Terry, it is a difficult issue but I still see the opening of a potential can of worms if license holders are allowed to serve a s City employees or officials. Consider the extreme possibility: the mayor holds a license and his or her establishment suffers repeated violations as was the case with several liquor license holders in Geneva and St. Charles over the past several years, apparently due to careless employees. The appearance of a conflict of interest seems unavoidable and the resulting potential problems enormous. In addition, it places an undue burden on our police department. They are forced to be the "bad guys" in this situation, especially if the mayor is very effective and popular. However, if the people of Geneva wish to change this ordinance it should be brought forth at a time and in a manner in which the issue is clear and no personalities are involved. Perhaps a referendum might be held as a part of a regular election at a time when no license holder is running for office or has declared an interest in running.
Terry Flanagan August 31, 2012 at 06:14 PM
Colin, Sam Hill expressed his intent to bring this forward at a future COW meeting. And certainly it will benefit from a full discussion. I would hope that the appearance of a conflict and any uncomfortable law enforcment situations are not the deciding factors. Imagine if we applied those standards to all of our problems. A lot of injustices and abuses would continue to this day. Appearances can be deceiving as the old saw says and enforcing the law can be difficult in any number of situations, particularly when it comes to people in authority. But the police have sworn an oath and elected officials have sworn an oath to perform their duties, not just if it happens to be easy. In the end, all we have is the law and our expectation to equal treatment under the law. The current state law already allows a license holder to serve on the city council. This was not decided by referendum. Nor was the previous rule disallowing it. I believe the city council can make the decision without anyone concluding that it was done for this one particular license holder. When you brought up the issue of fire pits, I don't think anyone thought the city council made their decision to accomodate you. When Zac Ploppert recommended that the fines for underage drinking be increased, no one claimed that the city council was doing a favor for Zac Ploppert. I think this issue can be resolved fairly by the council without going to referendum.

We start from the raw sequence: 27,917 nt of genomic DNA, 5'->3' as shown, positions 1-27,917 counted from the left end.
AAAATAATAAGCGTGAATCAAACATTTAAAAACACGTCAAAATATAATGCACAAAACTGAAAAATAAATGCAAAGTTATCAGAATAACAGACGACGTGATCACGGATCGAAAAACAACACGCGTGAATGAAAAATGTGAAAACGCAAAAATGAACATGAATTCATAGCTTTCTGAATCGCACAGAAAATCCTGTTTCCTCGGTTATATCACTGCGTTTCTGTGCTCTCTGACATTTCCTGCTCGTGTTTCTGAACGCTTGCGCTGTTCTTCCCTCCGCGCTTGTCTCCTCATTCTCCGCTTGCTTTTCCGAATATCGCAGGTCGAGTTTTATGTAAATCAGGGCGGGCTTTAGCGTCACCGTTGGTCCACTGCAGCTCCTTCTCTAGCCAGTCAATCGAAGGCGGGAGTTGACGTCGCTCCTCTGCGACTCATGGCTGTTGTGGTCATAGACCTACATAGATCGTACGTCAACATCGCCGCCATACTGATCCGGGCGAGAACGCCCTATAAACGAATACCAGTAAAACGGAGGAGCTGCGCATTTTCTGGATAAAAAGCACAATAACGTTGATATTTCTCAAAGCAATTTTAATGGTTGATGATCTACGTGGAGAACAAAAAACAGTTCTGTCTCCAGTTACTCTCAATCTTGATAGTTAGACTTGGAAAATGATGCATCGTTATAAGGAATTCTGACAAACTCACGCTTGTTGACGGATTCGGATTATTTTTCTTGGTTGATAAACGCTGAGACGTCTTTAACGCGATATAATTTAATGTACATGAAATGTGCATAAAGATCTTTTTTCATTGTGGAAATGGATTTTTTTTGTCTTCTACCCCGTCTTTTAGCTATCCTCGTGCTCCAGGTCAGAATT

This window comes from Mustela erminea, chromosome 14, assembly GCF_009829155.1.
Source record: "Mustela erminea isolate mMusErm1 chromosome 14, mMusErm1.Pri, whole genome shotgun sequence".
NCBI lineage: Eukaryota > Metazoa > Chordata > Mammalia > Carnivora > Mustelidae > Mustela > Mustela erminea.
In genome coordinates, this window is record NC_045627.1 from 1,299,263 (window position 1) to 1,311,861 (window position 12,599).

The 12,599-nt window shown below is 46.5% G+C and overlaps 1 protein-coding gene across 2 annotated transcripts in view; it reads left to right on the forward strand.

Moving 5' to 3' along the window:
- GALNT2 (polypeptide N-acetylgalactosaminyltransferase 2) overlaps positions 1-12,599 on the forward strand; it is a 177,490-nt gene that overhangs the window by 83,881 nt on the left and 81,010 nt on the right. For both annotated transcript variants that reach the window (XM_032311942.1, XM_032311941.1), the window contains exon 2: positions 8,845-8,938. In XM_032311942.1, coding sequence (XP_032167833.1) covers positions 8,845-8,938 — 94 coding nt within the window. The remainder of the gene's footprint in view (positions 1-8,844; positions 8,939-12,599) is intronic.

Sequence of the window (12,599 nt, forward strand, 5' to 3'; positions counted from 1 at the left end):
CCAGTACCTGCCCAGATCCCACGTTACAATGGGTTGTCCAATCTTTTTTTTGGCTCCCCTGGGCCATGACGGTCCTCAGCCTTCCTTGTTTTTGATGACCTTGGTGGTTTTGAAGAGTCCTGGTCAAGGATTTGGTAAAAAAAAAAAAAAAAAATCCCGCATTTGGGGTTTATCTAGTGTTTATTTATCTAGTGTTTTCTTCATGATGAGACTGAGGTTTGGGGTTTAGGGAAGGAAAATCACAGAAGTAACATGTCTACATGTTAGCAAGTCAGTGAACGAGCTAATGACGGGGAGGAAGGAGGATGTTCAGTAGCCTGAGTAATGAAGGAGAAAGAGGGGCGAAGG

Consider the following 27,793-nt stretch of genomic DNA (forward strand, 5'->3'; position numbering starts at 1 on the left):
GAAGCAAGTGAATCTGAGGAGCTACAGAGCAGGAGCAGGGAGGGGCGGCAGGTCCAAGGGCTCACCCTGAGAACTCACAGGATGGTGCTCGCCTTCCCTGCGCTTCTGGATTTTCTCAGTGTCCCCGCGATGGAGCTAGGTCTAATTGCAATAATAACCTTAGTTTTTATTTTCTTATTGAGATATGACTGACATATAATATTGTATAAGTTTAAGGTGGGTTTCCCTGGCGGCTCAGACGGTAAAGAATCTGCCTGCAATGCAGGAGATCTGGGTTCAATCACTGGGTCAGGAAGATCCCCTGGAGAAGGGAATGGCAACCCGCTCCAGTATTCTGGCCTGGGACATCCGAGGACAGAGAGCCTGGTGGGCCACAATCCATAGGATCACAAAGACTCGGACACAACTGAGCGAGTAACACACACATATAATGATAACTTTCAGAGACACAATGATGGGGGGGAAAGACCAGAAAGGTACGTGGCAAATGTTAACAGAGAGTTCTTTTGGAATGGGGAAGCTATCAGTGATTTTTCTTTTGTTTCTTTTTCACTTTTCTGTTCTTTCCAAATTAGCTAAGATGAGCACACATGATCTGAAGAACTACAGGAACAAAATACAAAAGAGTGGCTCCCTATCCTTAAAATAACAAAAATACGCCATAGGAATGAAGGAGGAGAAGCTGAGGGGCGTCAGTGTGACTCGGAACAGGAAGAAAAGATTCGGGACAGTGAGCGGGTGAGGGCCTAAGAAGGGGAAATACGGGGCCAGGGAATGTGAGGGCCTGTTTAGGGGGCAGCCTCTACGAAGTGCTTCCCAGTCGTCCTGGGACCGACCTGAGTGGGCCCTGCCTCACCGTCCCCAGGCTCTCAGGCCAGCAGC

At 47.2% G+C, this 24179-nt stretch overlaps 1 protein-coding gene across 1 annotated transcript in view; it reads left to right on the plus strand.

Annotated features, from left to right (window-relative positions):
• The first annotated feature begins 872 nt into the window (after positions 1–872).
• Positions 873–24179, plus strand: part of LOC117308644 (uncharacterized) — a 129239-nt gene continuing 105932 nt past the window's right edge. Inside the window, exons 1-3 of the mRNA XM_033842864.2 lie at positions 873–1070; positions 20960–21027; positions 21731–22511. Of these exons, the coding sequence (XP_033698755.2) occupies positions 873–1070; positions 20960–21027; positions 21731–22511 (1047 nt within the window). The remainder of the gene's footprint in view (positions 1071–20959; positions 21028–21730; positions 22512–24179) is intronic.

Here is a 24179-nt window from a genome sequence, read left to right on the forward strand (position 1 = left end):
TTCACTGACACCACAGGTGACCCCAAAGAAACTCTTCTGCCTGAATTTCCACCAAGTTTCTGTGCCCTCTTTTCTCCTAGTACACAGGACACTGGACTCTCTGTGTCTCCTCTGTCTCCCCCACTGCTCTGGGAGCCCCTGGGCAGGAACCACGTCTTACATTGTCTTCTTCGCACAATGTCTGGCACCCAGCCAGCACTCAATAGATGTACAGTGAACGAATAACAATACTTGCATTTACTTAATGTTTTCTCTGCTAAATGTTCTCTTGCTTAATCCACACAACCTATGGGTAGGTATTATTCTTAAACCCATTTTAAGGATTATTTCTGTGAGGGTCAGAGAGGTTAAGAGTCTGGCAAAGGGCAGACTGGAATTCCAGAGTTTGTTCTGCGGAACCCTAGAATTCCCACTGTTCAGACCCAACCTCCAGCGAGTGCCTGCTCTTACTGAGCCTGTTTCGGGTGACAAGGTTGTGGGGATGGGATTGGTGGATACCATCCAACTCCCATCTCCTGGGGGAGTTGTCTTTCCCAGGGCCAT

Jennifer Anderson October 02, 2012 at 03:26 PM
Now let us sign the petition to encourage the official vote on the matter. Then let the people decide with their vote who is best qualified to be First Ward Alderman. http://www.change.org/petitions/geneva-city-council-amend-the-geneva-liquor-license-ordinance#